It was bedtime when I read the story to the children, but it sparked off such an imaginative game that I let them stay up far too late.  It was the kind of deeply involved play that you just can’t interrupt!

owl pussycat 2

Two armchairs became a boat, a blue blanket the sea, and another blanket draped over chairs formed a cave.  Provisions and teddies (and cuddly broccoli!) were packed, and they set sail.

owl pussycat 3

After eating a picnic or two en route, they arrived at their destination and explored the cave, where they found a treasure box.  They carefully loaded it into the boat and sailed back home, fending off a pirate ship on the way.

owl pussycat 4

The little ones then spent some time playing with the treasure, while Monkey re-read the book, and then it really was time for bed.  We all gathered together to listen to Daddy reading the original version of The Owl and the Pussy-cat, by Edward Lear, which was a lovely way to finish off what had turned out to be a rather special evening.

We were sent the book free of charge for the purpose of this review.

Puppet playhouse theatre

One of the most successful presents we gave Rabbit for her birthday was this puppet playhouse theatre from Manhattan Toys which I chose online at the last minute, not quite sure if it would arrive on time.  Luckily I ordered it from PlayMerrily who are always reliably quick to deliver, so she got it on the day.  The description said there would be room for two children inside, so I thought they would have to take turns but all four of them have managed to squeeze in quite happily.  They have spent a long time planning and rehearsing shows, designing and making props and scenery, and performing for family and friends.  It has been really nice to see them all working together and having so much fun.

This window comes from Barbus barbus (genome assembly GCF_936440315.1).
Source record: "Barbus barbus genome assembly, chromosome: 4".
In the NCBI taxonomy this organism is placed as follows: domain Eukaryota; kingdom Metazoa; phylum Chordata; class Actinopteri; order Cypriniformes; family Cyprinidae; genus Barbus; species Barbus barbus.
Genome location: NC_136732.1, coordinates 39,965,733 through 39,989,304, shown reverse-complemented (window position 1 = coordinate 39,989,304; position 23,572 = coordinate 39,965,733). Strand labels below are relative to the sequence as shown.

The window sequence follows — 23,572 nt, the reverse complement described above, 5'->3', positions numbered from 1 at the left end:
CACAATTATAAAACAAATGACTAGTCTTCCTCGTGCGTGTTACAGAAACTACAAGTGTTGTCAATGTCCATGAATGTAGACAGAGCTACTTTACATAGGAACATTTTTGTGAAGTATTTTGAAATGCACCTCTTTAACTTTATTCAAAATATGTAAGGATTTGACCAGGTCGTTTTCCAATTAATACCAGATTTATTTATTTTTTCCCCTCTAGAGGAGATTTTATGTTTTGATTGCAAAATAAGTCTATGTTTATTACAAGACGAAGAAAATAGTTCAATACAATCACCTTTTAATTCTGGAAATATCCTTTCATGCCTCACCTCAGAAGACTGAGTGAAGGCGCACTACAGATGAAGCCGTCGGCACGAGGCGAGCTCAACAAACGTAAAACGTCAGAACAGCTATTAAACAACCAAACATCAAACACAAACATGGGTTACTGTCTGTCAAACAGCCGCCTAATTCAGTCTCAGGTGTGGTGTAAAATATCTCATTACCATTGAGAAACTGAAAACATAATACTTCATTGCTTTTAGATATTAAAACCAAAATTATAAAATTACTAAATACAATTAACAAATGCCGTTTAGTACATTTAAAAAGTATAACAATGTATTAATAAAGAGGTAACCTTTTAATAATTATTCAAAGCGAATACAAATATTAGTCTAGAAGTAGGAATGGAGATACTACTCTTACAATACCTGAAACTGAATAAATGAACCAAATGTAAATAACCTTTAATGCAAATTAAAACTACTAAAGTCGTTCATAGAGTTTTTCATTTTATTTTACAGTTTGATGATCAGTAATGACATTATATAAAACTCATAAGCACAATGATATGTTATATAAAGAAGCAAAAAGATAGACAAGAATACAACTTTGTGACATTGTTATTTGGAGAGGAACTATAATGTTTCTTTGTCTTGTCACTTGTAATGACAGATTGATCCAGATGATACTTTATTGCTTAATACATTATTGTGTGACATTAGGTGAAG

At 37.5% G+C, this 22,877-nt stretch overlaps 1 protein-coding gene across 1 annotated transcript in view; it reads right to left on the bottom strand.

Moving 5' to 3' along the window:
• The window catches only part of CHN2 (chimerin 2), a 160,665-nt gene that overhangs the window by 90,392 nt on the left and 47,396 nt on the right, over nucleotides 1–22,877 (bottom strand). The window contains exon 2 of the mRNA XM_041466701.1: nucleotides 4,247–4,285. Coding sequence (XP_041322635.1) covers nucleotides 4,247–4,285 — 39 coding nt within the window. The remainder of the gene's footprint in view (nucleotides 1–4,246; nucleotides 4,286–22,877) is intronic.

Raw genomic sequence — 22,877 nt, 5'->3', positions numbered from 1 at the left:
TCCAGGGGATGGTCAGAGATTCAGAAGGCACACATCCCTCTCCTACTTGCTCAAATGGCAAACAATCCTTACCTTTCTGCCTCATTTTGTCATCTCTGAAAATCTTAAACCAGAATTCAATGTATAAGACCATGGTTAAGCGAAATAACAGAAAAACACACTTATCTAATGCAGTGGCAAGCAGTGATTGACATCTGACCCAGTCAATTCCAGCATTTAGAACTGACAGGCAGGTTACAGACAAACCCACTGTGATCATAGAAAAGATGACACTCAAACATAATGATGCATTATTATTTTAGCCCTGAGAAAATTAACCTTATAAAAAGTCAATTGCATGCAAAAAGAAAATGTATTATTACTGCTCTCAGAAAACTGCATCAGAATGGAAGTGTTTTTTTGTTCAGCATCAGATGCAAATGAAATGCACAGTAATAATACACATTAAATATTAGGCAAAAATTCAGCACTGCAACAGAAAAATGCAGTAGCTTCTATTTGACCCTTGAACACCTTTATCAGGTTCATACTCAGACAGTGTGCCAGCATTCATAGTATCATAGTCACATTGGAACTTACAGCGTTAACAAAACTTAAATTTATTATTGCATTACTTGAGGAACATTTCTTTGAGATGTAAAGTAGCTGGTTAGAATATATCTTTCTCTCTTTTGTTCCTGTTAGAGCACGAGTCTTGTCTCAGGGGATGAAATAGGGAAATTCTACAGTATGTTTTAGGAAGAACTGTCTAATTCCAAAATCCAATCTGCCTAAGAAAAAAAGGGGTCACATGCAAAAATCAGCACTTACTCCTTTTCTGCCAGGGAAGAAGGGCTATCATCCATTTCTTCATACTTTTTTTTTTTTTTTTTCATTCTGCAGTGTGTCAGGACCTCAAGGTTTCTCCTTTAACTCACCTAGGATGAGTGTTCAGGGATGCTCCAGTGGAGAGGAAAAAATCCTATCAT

The pictures above are of the scenery for their jungle show, complete with palm trees, a snake and a teddy dressed as tarzan.  I love the ideas they came up with and the way they organised it themselves.  It was the perfect present for a five year old girl, but has been enjoyed just as much by the boys (aged 2, 7 and 8) so if you are looking for a birthday present for a child who loves imaginative play, it is highly recommended.  Especially if you are cutting it fine.  Thank you PlayMerrily for saving the day again!

Just playing

It’s probably going to be hard to explain why this picture means something to me.  It’s just a load of toys on our saggy old sofa, a scene you might see any day in our house.  Quite a nice little arrangement of dolls perhaps, but nothing special.  Just one of Monkey’s many creative play scenes which he loves to make.  The thought that he put into it, the care he took over the details, his satisfaction when he had achieved what he had set out to do…these are the reasons why this picture sums up childhood for me.

Some would say he was “just playing” but I think that is missing the point.  It’s easy to be influenced by the world around us, with its constant messages that our children need something more.  More structure, more organised activities, more early education, more targets, more testing… Loud and clear we hear it, if you don’t give your children all this, they will fail, they won’t be able to compete, they won’t get in to a good school, college, university, they won’t have a future.  How many of us stop to question it?